Sunday, January 07, 2007

Teaching The Classics

I've often wondered about the necessity of teaching the classics like Othello in the modern classroom. For many of my students, the strangely constructed sentences and healthy vocabulary of William Shakespeare can seem too challenging. But I am confident that teaching plays like Othello have a place in the modern classroom because of the emotional connection possible between the reader and the text. The only question is, how do we make Shakespear accessible to today's students.
For Othello, I assigned nightly readings. The next day, we would quickly summarize and then discuss the characters, their emotions, their thoughts, their decisions. I tried to relate the jealousy, the lack of confidence, the importance of reputation, and the idea that not all is what it seems to their experiences. Most students have something to say about those themes once they can understand the events of the play. My struggle is getting them to that point.
We are currently reading The Tempest. For this play, we are reading it in class with appointed readers and one appointed translator. Sparknotes has a fun modern translation in their No Fear Shakespeare editions.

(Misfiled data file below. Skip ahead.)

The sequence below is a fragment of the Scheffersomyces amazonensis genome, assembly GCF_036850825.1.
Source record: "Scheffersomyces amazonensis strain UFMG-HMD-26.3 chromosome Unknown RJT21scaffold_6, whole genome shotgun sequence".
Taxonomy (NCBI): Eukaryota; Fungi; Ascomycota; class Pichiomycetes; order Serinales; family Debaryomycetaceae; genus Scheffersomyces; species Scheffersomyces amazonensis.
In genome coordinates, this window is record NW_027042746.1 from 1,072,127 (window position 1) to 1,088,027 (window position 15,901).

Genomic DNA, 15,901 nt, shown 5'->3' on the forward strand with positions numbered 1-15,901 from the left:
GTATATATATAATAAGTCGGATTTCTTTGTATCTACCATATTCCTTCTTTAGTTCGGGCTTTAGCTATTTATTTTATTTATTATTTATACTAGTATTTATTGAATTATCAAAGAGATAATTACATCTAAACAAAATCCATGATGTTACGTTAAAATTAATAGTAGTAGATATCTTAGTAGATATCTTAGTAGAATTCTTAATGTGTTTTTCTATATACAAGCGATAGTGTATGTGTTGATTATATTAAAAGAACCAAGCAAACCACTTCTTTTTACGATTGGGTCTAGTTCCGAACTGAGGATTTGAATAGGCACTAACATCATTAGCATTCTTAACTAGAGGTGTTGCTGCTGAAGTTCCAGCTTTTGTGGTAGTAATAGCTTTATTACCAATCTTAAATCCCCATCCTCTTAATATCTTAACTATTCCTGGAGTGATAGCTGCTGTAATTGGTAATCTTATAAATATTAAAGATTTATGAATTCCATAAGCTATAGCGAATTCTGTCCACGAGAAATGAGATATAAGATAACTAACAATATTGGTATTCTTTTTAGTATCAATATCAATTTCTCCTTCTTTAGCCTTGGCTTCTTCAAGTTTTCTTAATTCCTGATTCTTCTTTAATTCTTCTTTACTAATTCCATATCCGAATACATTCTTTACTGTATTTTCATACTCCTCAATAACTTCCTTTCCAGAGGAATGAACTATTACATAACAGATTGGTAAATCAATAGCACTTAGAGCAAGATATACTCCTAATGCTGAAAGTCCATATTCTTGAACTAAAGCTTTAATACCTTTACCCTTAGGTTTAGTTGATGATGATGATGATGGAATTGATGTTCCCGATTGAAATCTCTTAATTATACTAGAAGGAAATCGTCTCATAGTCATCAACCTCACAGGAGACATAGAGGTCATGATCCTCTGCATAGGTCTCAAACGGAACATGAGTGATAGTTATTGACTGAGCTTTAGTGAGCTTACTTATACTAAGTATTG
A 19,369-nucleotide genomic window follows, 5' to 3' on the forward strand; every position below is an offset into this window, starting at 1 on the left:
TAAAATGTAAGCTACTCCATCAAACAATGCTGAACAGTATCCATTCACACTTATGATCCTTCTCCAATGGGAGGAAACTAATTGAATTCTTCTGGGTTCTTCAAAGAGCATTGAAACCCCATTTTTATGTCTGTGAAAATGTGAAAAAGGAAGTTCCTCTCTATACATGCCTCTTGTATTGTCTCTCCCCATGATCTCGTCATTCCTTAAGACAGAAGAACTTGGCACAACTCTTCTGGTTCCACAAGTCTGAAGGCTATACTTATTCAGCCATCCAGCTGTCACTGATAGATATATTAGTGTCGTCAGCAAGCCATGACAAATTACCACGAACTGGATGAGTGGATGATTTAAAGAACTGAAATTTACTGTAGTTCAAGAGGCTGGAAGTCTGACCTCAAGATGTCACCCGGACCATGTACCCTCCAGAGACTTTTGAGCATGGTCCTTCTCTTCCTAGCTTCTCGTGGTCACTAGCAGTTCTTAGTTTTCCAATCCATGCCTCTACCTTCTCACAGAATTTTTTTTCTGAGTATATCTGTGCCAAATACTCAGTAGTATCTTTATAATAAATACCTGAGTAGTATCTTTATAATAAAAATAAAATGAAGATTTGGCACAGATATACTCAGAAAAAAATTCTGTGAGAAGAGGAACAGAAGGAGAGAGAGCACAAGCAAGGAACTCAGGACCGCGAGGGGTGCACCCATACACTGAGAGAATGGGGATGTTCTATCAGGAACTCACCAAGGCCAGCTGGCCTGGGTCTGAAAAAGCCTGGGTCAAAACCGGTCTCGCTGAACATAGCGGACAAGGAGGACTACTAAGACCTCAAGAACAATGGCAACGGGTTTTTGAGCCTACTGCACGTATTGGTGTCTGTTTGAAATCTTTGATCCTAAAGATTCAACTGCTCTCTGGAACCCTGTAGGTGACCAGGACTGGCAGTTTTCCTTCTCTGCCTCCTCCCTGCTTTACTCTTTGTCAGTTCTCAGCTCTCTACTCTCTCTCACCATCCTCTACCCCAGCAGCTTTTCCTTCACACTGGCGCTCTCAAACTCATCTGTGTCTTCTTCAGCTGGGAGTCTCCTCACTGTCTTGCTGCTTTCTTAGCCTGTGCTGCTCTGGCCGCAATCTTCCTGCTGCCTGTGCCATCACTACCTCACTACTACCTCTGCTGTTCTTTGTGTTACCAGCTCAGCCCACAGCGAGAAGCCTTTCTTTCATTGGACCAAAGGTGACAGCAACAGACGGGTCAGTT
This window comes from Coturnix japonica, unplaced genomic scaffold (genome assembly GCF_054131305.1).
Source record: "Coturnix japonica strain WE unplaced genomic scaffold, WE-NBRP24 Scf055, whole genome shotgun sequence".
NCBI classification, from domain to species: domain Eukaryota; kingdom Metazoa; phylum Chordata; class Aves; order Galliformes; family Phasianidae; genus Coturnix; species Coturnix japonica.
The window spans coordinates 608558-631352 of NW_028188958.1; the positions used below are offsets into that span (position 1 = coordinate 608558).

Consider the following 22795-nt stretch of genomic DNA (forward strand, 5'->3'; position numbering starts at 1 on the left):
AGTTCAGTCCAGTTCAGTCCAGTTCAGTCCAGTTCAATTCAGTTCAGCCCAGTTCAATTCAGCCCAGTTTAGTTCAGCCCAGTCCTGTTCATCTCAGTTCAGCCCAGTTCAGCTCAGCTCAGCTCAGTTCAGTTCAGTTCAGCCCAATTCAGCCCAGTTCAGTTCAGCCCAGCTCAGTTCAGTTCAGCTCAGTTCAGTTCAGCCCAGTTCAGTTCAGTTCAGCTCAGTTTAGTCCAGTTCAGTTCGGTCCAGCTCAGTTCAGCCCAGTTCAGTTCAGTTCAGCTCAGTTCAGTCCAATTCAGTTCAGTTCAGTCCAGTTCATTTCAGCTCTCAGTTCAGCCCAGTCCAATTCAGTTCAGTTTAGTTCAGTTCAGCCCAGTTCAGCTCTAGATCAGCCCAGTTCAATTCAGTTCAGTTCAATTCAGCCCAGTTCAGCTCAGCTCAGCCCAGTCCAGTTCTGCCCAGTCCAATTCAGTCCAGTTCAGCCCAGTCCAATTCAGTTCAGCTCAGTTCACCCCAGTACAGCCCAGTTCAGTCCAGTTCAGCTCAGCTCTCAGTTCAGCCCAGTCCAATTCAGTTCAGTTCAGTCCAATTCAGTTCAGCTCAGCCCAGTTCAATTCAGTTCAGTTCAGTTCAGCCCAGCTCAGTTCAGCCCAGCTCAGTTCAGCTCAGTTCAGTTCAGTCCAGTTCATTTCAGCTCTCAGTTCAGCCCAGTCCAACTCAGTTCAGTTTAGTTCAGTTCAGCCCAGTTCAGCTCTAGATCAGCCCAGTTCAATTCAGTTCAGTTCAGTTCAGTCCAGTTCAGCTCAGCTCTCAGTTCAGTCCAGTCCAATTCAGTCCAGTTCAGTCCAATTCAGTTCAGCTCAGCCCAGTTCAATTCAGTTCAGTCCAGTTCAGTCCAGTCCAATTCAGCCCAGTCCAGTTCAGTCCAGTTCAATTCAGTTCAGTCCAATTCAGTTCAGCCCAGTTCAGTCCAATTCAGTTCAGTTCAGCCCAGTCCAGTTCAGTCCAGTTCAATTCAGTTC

But this method has issues as well. One is that not all readers are fluent. This makes the reading lengthy and difficult to follow.
Well, that is not what I was going to post about, but the following three quotes are. In a recent essay, my students were attempting to write a reader response showing how Othello meets certain criteria for being great literature. The criteria was that the literature should create a healthy confusion of pleasure and disquietude in the reader. Here are three interesting thoughts:
"...the characters bring pleasure to each other."
"This book was a play that was hard to follow, but a book you had to understand to get all of the critical thinking." HUH?
"In order to insure that he got Othello back..."


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